I mentioned earlier that it’s hard to know how effective your strategy is until you figure out a way to measure it. UserTesting.com provides an excellent way to do that by allowing you to conduct online user tests. (Basically, you invite people to your site and then track their behavior while they’re there—all with the aim of improving your content and boosting your marketing results.)

The great thing about this tool is that it allows you to test various elements of your site—including your marketing strategies—without actually having to make changes. That way, you can ensure that your efforts to improve site performance are paying off without risking your existing customers.

How To Get Results

Now, for the good part! Once you have your analytics tool(s) installed and set up, the fun begins. You need to start using the tools to figure out which parts of your strategy are working and which ones need to be changed. To start with, you can use the Google Analytics overview to get a general idea of how many visitors you’re getting and where they’re coming from. (More details can be found in the Google Analytics documentation.)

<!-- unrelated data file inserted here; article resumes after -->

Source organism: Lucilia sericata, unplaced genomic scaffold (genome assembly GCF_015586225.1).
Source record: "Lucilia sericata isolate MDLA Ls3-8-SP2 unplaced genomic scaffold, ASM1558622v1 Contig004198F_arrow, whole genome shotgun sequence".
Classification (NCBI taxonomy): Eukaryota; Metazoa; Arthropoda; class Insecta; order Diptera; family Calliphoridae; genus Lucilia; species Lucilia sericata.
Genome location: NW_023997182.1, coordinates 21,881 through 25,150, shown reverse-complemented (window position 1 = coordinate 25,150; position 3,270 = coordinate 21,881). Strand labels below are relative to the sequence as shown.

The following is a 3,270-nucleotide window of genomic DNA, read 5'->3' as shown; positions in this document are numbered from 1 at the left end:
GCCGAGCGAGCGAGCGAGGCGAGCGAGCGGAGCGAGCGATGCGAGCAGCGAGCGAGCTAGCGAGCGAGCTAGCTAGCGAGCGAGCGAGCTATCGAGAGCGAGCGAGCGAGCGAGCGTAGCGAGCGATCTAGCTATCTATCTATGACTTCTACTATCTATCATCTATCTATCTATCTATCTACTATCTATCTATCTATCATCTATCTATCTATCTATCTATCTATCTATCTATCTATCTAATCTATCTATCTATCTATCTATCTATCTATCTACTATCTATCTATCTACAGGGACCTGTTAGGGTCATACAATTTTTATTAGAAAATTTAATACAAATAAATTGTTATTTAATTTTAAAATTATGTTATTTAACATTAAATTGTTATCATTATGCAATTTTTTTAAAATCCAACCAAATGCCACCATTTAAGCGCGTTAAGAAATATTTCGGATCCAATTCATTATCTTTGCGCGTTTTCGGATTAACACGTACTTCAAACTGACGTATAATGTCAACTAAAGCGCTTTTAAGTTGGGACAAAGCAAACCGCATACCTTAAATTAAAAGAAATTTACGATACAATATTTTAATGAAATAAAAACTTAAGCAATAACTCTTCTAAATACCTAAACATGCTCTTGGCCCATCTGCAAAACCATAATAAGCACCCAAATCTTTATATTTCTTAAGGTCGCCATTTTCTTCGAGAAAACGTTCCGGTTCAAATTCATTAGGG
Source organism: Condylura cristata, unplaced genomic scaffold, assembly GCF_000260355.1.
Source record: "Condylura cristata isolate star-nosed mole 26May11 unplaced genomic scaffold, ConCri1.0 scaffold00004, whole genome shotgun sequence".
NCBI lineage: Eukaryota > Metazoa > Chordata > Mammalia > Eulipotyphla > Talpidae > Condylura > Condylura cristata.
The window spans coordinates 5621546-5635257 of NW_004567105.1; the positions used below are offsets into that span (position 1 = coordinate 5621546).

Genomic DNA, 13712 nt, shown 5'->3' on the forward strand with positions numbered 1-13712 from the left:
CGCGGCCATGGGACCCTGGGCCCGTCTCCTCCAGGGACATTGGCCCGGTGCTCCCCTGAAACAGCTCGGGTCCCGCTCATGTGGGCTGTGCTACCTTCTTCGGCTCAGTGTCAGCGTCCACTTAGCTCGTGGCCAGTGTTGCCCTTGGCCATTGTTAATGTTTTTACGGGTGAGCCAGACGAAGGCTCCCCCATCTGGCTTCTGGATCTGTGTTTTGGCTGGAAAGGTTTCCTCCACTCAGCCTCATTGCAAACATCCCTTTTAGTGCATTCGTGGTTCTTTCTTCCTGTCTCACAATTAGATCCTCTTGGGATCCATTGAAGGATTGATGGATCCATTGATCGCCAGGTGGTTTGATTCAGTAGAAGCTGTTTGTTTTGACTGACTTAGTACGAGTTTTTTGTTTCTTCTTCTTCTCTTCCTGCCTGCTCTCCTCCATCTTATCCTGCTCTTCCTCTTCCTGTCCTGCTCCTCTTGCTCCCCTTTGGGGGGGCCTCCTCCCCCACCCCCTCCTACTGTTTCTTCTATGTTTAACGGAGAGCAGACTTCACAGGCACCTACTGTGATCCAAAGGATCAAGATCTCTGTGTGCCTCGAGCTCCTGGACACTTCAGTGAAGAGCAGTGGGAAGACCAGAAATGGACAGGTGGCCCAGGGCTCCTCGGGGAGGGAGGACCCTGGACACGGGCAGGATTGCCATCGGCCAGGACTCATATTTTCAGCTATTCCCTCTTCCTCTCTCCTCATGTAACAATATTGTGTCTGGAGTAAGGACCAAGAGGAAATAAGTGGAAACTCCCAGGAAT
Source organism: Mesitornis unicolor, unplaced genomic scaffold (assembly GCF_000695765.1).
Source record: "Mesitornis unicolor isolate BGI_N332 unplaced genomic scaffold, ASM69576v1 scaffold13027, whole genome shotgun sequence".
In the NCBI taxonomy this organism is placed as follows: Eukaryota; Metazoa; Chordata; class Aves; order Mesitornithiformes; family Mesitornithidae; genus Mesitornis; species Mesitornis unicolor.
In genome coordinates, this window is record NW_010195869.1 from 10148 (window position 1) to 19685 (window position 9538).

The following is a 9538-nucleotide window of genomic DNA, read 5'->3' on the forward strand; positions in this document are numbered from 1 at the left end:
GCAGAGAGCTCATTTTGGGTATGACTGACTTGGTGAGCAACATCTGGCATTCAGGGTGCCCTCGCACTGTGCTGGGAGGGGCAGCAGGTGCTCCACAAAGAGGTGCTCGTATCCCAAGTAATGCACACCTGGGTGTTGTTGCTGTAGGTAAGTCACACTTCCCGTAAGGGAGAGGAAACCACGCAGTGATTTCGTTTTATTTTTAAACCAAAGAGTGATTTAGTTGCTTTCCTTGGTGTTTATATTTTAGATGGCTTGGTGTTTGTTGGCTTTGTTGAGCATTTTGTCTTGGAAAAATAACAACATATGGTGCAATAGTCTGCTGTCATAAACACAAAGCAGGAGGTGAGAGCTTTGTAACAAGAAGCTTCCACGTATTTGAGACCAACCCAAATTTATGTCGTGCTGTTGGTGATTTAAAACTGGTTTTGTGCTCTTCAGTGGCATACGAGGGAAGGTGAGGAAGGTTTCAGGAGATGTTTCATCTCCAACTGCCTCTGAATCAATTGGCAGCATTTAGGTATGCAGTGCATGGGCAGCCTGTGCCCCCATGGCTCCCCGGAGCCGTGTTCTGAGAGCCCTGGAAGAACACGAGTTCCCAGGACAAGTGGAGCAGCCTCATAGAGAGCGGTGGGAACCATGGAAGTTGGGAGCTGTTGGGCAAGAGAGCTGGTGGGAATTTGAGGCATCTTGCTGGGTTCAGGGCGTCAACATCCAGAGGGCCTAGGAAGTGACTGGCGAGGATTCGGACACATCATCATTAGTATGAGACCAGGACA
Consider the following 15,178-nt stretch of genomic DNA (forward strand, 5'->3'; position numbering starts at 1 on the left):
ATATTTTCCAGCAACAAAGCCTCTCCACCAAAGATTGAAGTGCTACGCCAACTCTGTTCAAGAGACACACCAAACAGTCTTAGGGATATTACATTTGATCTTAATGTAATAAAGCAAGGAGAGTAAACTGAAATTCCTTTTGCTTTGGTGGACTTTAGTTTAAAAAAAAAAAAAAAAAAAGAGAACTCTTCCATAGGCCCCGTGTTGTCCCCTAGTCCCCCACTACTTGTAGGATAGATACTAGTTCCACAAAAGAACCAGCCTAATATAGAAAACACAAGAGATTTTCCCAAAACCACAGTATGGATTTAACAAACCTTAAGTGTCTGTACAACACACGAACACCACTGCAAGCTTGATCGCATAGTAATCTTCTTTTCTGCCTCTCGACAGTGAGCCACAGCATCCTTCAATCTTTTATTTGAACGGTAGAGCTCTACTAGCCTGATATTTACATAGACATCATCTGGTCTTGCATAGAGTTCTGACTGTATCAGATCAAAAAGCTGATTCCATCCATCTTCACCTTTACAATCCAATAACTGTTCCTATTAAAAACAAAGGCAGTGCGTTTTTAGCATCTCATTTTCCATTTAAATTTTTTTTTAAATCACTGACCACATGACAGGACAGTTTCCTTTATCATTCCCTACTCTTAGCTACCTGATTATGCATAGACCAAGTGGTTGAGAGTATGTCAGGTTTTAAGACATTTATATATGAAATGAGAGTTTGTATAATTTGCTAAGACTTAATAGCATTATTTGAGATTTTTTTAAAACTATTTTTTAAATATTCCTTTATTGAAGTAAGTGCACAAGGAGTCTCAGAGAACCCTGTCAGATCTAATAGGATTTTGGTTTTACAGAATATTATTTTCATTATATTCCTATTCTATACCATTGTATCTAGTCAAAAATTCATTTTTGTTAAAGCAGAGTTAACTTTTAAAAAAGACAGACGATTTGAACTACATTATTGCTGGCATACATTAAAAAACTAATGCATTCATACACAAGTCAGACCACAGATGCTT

From there, you can drill down into specific pages or posts to see what’s making them pop, and you can use that insight to inform your next move.

Additionally, you can use metrics like time on site, bounce rate, and pages per visit to get a better idea of how many people are interacting with your content—and how effective those interactions are. (For more on these metrics, check out the Google Analytics documentation.)

Of course, this is not an exact science, and it’s likely that you’ll need to make changes to your strategy as you continue to test and analyze the data. But with these five tools, you’re sure to find the answers you’re looking for—and, more importantly, provide the metrics that will allow you to track your progress and ensure that you stay on course.